When Uddhab Gautam got his first vaccine dose back in February, Covid-19 cases in Nepal were low.
Now, three months later, coronavirus infections in the Himalayan nation have spiraled out of control, leading to a shortage of hospital beds and oxygen, and sending most of the country into lockdown.
But despite needing it more than ever, the 67-year-old retired banker has no idea when he’ll get his second dose of Covishield, the AstraZeneca vaccine manufactured by the Serum Institute of India (SII).
“As an older person, I’m afraid of contracting the virus,” he said from his home in Nepal’s capital Kathmandu. “I have chosen to stay indoors.”
Gautam’s predicament is similar to one shared by millions worldwide: as India’s own coronavirus crisis has spiraled, SII — the world’s largest vaccine maker — can no longer export its goods.
Last week, the SII said it wouldn’t restart deliveries to COVAX, a worldwide initiative aimed at distributing vaccines to countries regardless of wealth, until the end of this year.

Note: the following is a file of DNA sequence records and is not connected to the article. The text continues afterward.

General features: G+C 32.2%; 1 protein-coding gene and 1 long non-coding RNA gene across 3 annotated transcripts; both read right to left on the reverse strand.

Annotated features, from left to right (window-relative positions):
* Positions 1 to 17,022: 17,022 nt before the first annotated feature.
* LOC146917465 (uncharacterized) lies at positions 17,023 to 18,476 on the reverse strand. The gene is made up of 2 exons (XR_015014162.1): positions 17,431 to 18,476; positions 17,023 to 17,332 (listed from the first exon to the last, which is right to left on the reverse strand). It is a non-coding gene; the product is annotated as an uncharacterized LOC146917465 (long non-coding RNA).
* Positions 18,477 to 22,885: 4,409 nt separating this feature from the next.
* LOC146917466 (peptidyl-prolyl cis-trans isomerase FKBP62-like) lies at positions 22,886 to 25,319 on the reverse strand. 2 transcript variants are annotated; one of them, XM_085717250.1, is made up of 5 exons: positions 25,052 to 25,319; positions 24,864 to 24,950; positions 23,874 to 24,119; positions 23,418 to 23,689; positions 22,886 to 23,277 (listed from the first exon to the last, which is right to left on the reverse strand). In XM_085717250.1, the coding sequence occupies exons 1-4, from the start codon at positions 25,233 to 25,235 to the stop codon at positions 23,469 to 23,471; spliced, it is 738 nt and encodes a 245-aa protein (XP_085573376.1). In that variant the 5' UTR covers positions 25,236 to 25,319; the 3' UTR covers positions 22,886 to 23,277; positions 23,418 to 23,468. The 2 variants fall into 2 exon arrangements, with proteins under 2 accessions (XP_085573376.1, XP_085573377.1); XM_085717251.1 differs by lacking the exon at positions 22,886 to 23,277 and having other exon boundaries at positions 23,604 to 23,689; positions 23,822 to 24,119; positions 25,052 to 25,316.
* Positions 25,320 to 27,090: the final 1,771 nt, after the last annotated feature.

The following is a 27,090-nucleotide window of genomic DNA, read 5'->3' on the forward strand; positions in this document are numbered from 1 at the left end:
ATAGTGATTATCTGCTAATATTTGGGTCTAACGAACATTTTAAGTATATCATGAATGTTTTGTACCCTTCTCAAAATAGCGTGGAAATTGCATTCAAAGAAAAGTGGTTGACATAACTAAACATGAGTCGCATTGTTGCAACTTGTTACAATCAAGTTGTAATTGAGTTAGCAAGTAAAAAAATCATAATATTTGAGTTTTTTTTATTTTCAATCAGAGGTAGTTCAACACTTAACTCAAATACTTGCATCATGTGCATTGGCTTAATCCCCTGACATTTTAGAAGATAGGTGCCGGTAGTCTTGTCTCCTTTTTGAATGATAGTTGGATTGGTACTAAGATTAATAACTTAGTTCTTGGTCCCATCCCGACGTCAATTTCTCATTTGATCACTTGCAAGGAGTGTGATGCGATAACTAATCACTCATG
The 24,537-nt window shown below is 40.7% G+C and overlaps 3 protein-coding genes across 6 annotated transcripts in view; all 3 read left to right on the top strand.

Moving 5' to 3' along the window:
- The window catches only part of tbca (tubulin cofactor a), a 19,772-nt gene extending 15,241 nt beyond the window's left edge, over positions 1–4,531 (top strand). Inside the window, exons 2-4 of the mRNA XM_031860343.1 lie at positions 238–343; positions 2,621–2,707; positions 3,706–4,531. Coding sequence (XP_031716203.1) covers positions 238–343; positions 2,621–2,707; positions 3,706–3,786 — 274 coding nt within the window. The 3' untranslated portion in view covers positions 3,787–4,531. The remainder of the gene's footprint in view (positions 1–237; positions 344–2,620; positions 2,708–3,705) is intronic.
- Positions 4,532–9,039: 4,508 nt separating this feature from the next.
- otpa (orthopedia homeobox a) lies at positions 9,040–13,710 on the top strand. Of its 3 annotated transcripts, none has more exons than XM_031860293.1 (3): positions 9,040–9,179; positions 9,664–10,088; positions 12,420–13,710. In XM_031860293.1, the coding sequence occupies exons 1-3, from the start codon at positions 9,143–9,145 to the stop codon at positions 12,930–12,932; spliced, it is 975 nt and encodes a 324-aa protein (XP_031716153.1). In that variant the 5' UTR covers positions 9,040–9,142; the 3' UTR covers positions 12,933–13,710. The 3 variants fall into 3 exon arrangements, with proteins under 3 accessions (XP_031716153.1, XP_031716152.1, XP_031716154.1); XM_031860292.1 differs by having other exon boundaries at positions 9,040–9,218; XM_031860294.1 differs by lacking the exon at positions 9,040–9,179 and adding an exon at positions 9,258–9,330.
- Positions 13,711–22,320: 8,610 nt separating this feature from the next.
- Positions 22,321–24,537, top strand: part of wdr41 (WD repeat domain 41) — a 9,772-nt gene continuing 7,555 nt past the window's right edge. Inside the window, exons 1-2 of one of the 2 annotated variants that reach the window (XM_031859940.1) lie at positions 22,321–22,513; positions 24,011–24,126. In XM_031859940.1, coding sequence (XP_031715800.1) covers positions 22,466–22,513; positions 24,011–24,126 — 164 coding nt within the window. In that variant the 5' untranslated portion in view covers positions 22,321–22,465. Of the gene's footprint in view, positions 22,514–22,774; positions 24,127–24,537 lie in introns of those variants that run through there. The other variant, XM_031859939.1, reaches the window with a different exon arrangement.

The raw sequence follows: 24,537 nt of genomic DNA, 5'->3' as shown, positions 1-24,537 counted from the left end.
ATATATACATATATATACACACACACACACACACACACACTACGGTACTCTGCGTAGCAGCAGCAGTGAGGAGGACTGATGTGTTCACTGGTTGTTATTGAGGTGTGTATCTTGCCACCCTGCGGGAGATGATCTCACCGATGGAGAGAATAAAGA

While SII’s decision will be a lifeline for India, which is still reporting about 200,000 new cases a day, the delay poses a huge problem for developing countries that depend on COVAX to control large outbreaks of their own.
The world is already 140 million doses short — and by the end of June, that gap will have reached 190 million shots, the United Nations children’s agency, one of the partners in COVAX, said last week. There is currently no timeframe for resolving the shortage, UNICEF said.
That creates a very real problem, not just for countries with limited access to vaccines where cases are exploding, but also for the whole world.
“We are concerned that the deadly spike in India is a precursor to what will happen if those warnings remain unheeded,” UNICEF executive director Henrietta Fore said in a news release last week. “The cost for children and families will be incalculable.”
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